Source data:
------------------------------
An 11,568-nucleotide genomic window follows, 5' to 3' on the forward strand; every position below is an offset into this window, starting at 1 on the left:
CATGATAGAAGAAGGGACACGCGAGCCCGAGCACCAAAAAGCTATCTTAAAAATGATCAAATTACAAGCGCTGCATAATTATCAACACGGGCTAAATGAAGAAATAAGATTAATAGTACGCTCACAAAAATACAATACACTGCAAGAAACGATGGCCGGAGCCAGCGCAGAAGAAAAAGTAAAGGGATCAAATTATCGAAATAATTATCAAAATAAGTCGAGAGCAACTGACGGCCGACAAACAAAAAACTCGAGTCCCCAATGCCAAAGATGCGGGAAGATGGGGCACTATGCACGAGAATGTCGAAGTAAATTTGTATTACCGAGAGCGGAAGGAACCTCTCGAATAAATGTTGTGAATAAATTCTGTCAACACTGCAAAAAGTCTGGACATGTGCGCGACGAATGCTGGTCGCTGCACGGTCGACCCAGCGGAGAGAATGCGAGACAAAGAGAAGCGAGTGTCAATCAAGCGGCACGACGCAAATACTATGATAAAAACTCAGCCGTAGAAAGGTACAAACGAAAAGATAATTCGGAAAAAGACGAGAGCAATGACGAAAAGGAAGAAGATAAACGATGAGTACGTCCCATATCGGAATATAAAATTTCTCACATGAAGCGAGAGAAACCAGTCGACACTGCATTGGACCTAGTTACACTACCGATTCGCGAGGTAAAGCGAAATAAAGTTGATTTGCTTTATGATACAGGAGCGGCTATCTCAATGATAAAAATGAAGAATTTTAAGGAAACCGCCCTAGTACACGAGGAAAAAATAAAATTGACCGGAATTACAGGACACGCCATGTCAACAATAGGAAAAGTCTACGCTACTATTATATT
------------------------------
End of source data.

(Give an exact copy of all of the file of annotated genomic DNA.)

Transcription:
An 11,568-nucleotide genomic window follows, 5' to 3' on the forward strand; every position below is an offset into this window, starting at 1 on the left:
CATGATAGAAGAAGGGACACGCGAGCCCGAGCACCAAAAAGCTATCTTAAAAATGATCAAATTACAAGCGCTGCATAATTATCAACACGGGCTAAATGAAGAAATAAGATTAATAGTACGCTCACAAAAATACAATACACTGCAAGAAACGATGGCCGGAGCCAGCGCAGAAGAAAAAGTAAAGGGATCAAATTATCGAAATAATTATCAAAATAAGTCGAGAGCAACTGACGGCCGACAAACAAAAAACTCGAGTCCCCAATGCCAAAGATGCGGGAAGATGGGGCACTATGCACGAGAATGTCGAAGTAAATTTGTATTACCGAGAGCGGAAGGAACCTCTCGAATAAATGTTGTGAATAAATTCTGTCAACACTGCAAAAAGTCTGGACATGTGCGCGACGAATGCTGGTCGCTGCACGGTCGACCCAGCGGAGAGAATGCGAGACAAAGAGAAGCGAGTGTCAATCAAGCGGCACGACGCAAATACTATGATAAAAACTCAGCCGTAGAAAGGTACAAACGAAAAGATAATTCGGAAAAAGACGAGAGCAATGACGAAAAGGAAGAAGATAAACGATGAGTACGTCCCATATCGGAATATAAAATTTCTCACATGAAGCGAGAGAAACCAGTCGACACTGCATTGGACCTAGTTACACTACCGATTCGCGAGGTAAAGCGAAATAAAGTTGATTTGCTTTATGATACAGGAGCGGCTATCTCAATGATAAAAATGAAGAATTTTAAGGAAACCGCCCTAGTACACGAGGAAAAAATAAAATTGACCGGAATTACAGGACACGCCATGTCAACAATAGGAAAAGTCTACGCTACTATTATATT